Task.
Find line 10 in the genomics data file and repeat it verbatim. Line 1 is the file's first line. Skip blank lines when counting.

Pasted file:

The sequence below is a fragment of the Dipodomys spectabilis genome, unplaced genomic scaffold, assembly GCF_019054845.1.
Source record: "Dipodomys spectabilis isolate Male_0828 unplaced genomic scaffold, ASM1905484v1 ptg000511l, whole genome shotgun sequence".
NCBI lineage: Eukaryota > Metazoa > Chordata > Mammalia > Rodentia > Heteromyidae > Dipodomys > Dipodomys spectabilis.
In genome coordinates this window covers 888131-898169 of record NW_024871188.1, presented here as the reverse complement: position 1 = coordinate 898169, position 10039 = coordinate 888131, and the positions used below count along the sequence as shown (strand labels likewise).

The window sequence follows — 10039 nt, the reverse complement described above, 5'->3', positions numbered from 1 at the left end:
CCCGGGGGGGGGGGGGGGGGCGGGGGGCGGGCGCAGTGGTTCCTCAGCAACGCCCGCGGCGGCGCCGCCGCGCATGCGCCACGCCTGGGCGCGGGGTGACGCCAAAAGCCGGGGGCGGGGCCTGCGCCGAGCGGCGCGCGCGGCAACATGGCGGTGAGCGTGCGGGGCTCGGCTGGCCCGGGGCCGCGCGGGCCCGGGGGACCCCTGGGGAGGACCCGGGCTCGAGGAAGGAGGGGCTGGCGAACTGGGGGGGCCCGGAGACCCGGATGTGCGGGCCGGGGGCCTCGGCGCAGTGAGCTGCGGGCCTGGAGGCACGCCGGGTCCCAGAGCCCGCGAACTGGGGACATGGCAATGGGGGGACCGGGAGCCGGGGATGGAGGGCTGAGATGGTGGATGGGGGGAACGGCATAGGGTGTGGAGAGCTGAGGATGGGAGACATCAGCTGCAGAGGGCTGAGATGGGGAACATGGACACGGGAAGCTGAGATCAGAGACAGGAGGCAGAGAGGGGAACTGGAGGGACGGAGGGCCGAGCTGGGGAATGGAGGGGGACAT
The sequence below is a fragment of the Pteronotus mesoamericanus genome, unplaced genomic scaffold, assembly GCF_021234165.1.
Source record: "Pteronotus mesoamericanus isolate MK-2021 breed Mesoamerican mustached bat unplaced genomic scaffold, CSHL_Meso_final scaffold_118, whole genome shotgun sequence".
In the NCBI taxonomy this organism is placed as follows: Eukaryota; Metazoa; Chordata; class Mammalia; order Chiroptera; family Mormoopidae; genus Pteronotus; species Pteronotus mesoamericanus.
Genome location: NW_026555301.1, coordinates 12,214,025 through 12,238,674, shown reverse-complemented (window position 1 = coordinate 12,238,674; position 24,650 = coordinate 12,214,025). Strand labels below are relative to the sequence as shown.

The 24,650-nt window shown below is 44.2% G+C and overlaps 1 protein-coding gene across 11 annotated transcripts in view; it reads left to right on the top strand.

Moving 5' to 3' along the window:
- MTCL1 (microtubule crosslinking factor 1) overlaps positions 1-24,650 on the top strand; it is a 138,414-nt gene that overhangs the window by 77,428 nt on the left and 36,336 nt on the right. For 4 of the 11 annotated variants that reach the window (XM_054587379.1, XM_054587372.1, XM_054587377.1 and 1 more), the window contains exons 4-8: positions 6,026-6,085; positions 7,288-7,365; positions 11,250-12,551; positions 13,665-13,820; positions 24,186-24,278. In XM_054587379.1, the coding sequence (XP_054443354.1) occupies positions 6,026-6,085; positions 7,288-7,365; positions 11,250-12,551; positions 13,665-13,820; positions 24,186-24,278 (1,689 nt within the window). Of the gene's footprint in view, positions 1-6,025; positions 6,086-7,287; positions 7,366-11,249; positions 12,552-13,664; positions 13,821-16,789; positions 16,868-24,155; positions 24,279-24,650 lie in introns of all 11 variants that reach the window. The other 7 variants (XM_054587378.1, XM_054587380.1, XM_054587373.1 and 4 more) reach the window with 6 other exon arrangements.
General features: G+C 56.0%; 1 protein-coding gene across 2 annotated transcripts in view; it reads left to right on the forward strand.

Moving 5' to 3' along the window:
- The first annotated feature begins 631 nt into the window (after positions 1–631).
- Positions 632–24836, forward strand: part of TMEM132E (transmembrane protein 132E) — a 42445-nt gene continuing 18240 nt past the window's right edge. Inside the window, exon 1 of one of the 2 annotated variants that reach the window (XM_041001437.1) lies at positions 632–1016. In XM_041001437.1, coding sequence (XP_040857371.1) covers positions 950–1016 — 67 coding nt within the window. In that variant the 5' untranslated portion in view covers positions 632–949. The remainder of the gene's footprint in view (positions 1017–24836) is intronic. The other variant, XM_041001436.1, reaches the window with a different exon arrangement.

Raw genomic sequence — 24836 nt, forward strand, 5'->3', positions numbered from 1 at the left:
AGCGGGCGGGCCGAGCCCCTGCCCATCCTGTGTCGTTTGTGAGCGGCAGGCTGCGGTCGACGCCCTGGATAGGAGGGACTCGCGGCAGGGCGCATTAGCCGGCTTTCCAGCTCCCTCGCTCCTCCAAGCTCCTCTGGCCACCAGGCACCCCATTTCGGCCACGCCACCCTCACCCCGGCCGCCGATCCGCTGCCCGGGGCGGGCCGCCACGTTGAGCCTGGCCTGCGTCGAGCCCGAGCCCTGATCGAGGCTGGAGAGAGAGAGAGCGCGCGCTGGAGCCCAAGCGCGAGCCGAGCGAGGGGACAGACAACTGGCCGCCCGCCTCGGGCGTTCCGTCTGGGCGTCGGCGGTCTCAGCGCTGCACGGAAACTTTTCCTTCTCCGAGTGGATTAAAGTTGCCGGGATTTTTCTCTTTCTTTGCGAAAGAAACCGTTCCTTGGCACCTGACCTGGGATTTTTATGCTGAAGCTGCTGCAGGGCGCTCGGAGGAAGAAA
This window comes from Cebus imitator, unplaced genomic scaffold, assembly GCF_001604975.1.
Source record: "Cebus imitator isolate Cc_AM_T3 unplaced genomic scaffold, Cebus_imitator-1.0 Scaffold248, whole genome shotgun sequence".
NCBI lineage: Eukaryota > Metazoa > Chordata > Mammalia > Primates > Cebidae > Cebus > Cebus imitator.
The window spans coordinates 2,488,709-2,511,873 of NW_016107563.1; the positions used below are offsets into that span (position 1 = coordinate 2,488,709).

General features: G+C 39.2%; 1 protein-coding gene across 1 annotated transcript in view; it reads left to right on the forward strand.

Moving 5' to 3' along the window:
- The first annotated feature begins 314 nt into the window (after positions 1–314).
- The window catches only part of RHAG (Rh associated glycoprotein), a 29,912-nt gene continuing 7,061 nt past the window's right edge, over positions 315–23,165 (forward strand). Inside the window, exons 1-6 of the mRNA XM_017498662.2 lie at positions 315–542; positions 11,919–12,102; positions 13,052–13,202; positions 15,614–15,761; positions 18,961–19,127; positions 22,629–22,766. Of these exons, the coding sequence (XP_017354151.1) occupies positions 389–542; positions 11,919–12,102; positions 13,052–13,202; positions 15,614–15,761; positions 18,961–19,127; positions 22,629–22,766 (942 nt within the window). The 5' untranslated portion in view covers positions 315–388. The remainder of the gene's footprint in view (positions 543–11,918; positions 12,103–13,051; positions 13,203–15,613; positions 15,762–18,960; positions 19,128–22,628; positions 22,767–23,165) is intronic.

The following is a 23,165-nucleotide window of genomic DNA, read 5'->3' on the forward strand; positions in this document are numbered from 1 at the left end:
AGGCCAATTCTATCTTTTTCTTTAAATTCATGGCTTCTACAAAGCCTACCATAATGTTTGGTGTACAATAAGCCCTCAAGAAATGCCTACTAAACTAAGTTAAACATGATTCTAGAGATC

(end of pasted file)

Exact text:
Genome location: NW_026555301.1, coordinates 12,214,025 through 12,238,674, shown reverse-complemented (window position 1 = coordinate 12,238,674; position 24,650 = coordinate 12,214,025). Strand labels below are relative to the sequence as shown.